After a day ashore, some exploring, and a lovely pub meal. We slip lines. It’s 10am. I take the helm and we exit the narrow fairway – there’s less than a metre either side of us, and less than a metre of water under our keel. The depth alarm is blaring, angrily.

Once we’re in the main channel we look ahead, and in front of us is the largest fleet of dinghies that i’ve ever seen. This should be ‘fun’!

Dingy racing in the solent
Dinghy racing in the Solen

Hodge and I keep a vigilant look out, making constant course alterations to make our way through the fleet. The silhouette of the Isle of Wight is a welcome sight. We look up ‘Emma’ on AIS, and to our surprise, she’s just a few miles ahead of us. They’re on the final day of their gruelling row, and for the second time, we’re going to pass them.

We carefully cross the busy Solent shipping lanes, and spot the small rowing boat. Coming along side, we blow our fog horn, wave and cheer. Their faces are beaming, what an incredible journey they’ve been on. And how exhausted they must be. We flank them on one side, and on the other side they’re dwarfed by a Clipper training boat. It’s quite an emotional moment as we escort them for a short while, on their final day. We need to push on though, and after 20 minutes or so, we round them and pass them for a final time, giving them a final cheer and say our goodbyes.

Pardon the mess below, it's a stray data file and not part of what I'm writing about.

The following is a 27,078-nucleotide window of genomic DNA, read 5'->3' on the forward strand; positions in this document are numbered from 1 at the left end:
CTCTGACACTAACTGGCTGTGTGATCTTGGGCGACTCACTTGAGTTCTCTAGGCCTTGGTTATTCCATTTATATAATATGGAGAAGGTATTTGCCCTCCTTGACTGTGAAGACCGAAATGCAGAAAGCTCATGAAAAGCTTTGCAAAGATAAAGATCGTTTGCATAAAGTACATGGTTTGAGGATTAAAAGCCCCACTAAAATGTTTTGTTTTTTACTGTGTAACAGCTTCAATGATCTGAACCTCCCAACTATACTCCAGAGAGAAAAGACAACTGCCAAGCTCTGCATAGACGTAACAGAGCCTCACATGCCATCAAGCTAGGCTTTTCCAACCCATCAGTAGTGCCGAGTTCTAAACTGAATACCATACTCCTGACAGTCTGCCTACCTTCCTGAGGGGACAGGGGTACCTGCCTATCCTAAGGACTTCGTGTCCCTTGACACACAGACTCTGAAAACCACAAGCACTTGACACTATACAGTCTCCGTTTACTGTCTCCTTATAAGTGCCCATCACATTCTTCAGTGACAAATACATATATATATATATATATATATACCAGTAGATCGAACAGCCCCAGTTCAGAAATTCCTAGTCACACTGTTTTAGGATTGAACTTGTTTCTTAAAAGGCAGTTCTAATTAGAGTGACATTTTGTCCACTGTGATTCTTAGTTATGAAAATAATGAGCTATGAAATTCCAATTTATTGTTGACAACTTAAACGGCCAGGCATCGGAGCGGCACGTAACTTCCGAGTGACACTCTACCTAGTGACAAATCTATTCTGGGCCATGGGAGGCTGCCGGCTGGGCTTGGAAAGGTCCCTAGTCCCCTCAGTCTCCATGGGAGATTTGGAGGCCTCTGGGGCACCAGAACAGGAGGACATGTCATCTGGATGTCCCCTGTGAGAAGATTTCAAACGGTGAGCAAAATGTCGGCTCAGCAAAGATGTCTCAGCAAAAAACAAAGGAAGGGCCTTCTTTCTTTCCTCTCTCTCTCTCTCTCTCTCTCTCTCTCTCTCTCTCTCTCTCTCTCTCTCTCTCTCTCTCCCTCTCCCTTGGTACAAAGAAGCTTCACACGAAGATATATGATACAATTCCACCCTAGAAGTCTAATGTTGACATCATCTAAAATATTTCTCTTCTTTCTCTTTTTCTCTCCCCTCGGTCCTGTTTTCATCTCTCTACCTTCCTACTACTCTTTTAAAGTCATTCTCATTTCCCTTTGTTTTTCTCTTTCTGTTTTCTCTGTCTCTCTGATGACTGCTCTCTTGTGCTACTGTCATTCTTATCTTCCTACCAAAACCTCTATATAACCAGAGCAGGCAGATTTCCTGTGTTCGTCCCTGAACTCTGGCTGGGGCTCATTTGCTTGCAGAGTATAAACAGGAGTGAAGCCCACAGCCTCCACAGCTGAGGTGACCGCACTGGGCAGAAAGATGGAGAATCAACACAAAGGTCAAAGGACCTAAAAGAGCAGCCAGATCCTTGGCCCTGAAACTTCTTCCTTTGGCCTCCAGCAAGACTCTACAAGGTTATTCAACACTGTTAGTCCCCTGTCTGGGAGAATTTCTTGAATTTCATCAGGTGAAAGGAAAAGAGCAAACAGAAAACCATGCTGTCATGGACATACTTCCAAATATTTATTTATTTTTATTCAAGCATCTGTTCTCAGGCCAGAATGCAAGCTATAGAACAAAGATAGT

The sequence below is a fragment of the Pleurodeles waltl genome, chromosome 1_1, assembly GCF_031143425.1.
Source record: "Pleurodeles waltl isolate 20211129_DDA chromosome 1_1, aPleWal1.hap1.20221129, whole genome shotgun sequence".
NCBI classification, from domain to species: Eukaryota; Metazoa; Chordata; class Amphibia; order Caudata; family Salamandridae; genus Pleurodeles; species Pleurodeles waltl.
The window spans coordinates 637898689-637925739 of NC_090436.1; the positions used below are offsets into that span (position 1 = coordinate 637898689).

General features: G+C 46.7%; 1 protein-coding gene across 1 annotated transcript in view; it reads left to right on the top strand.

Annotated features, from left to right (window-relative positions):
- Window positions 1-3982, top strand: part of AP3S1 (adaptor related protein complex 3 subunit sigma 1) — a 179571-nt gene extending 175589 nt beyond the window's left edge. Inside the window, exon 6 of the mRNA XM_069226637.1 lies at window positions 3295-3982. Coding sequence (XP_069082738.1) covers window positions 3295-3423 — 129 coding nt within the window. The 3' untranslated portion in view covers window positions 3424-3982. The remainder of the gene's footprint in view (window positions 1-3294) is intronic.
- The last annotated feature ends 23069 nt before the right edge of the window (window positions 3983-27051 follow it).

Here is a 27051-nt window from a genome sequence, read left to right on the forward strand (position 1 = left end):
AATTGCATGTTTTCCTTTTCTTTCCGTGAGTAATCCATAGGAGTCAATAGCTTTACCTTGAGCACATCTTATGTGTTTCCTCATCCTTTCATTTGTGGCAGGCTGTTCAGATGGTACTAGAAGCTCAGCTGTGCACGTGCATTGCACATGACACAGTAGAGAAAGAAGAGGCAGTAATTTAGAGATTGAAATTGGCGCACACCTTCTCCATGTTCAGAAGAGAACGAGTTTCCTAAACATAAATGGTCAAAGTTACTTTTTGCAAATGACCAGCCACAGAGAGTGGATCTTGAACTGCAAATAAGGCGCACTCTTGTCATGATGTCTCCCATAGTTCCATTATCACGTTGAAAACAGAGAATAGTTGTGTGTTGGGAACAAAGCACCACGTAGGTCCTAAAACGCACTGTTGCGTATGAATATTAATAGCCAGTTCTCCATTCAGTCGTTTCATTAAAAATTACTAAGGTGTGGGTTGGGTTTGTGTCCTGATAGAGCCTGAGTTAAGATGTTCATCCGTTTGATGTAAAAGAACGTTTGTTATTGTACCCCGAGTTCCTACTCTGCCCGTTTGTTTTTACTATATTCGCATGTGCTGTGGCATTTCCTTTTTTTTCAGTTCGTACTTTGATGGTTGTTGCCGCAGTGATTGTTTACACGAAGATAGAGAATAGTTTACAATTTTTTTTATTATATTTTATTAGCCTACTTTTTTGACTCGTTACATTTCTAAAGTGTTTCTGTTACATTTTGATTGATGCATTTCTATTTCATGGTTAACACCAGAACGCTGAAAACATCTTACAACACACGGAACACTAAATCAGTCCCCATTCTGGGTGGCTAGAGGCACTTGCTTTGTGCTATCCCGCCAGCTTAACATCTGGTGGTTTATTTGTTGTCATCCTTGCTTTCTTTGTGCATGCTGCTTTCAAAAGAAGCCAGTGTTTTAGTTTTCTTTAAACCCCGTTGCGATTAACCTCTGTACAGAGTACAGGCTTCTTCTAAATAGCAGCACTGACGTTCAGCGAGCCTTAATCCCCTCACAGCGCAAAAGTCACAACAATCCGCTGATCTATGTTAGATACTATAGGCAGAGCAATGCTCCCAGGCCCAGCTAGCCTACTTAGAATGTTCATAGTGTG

Offshore rowing
Escorting ‘Emma’ , the offshore rowing vessel on her final day of a Round Britain record breaking row

We catch our tide, and are flying along at 11kts, dodging ships and yachts. The Solent is busy, it’s a perfect Summer’s day. We’re close-hauled, and have a lovely heel. Bare-footed, I spend some time on the rail with the children, the cool water occasionally splashes us. I love this feeling!

We have lunch as we pass the Needles, from here our speed slows, and the waves build. We make several long tacks, but we’re making no progress. It’s frustrating, and a stark contrast to our fantastic run earlier in the day. We make the decision to put the engine on, furl the foresail, pin the main, and drive into it. We’re now 14nm from Portland Bill.

Sailing past the Isle of Wight Needles UK
The Needles, Isle of Wight

It is the right decision, and we slowly start to tick off the miles. It’s dark, and the moon is red. A blood moon. There’s a few sailing boats on the horizon, and their sails look like red fins, quite a phenomena. And finally, Portland Bill lighthouse is in sight. It’s white light very welcome, after a long day.